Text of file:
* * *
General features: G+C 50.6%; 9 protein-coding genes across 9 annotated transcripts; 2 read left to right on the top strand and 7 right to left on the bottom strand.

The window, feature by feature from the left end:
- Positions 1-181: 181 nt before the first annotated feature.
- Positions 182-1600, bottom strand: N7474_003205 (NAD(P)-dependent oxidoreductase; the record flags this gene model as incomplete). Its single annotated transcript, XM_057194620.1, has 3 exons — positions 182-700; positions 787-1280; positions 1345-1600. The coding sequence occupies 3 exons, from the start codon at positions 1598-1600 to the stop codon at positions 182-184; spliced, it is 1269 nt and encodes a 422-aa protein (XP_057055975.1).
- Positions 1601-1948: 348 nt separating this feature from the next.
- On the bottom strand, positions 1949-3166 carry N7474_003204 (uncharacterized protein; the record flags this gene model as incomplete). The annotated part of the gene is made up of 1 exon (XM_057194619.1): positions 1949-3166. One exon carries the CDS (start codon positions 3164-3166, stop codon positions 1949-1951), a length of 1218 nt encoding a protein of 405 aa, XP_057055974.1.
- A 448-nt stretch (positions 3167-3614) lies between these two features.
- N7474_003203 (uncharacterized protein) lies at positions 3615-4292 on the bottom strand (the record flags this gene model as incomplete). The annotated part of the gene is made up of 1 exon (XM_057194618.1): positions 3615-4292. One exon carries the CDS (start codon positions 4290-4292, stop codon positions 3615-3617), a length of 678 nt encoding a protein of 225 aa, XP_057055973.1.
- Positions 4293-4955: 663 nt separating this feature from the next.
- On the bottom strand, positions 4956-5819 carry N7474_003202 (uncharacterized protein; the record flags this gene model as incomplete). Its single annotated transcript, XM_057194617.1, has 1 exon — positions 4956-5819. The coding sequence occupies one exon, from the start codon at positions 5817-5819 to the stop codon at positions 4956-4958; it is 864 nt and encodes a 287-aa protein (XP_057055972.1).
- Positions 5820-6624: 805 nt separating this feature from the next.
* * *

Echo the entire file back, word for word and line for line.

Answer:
General features: G+C 50.6%; 9 protein-coding genes across 9 annotated transcripts; 2 read left to right on the top strand and 7 right to left on the bottom strand.

The window, feature by feature from the left end:
- Positions 1-181: 181 nt before the first annotated feature.
- Positions 182-1600, bottom strand: N7474_003205 (NAD(P)-dependent oxidoreductase; the record flags this gene model as incomplete). Its single annotated transcript, XM_057194620.1, has 3 exons — positions 182-700; positions 787-1280; positions 1345-1600. The coding sequence occupies 3 exons, from the start codon at positions 1598-1600 to the stop codon at positions 182-184; spliced, it is 1269 nt and encodes a 422-aa protein (XP_057055975.1).
- Positions 1601-1948: 348 nt separating this feature from the next.
- On the bottom strand, positions 1949-3166 carry N7474_003204 (uncharacterized protein; the record flags this gene model as incomplete). The annotated part of the gene is made up of 1 exon (XM_057194619.1): positions 1949-3166. One exon carries the CDS (start codon positions 3164-3166, stop codon positions 1949-1951), a length of 1218 nt encoding a protein of 405 aa, XP_057055974.1.
- A 448-nt stretch (positions 3167-3614) lies between these two features.
- N7474_003203 (uncharacterized protein) lies at positions 3615-4292 on the bottom strand (the record flags this gene model as incomplete). The annotated part of the gene is made up of 1 exon (XM_057194618.1): positions 3615-4292. One exon carries the CDS (start codon positions 4290-4292, stop codon positions 3615-3617), a length of 678 nt encoding a protein of 225 aa, XP_057055973.1.
- Positions 4293-4955: 663 nt separating this feature from the next.
- On the bottom strand, positions 4956-5819 carry N7474_003202 (uncharacterized protein; the record flags this gene model as incomplete). Its single annotated transcript, XM_057194617.1, has 1 exon — positions 4956-5819. The coding sequence occupies one exon, from the start codon at positions 5817-5819 to the stop codon at positions 4956-4958; it is 864 nt and encodes a 287-aa protein (XP_057055972.1).
- Positions 5820-6624: 805 nt separating this feature from the next.